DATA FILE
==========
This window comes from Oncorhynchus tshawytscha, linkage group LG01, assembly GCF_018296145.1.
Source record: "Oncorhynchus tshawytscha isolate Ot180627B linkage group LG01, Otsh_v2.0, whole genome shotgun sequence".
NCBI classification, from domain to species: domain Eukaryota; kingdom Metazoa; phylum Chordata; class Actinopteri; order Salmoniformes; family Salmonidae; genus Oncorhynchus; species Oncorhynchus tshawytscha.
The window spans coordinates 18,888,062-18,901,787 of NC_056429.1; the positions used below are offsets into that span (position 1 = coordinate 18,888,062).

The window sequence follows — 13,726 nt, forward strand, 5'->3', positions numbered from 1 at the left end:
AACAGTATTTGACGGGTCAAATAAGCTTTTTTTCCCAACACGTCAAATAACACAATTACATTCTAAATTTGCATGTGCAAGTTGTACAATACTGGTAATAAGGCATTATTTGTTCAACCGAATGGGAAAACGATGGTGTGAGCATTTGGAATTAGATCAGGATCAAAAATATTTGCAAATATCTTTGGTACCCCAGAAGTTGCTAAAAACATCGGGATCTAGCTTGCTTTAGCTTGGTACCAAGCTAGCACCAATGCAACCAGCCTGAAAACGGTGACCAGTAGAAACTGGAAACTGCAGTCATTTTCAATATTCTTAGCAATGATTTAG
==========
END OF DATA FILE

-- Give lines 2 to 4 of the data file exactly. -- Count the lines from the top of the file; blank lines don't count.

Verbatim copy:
Source record: "Oncorhynchus tshawytscha isolate Ot180627B linkage group LG01, Otsh_v2.0, whole genome shotgun sequence".
NCBI classification, from domain to species: domain Eukaryota; kingdom Metazoa; phylum Chordata; class Actinopteri; order Salmoniformes; family Salmonidae; genus Oncorhynchus; species Oncorhynchus tshawytscha.
The window spans coordinates 18,888,062-18,901,787 of NC_056429.1; the positions used below are offsets into that span (position 1 = coordinate 18,888,062).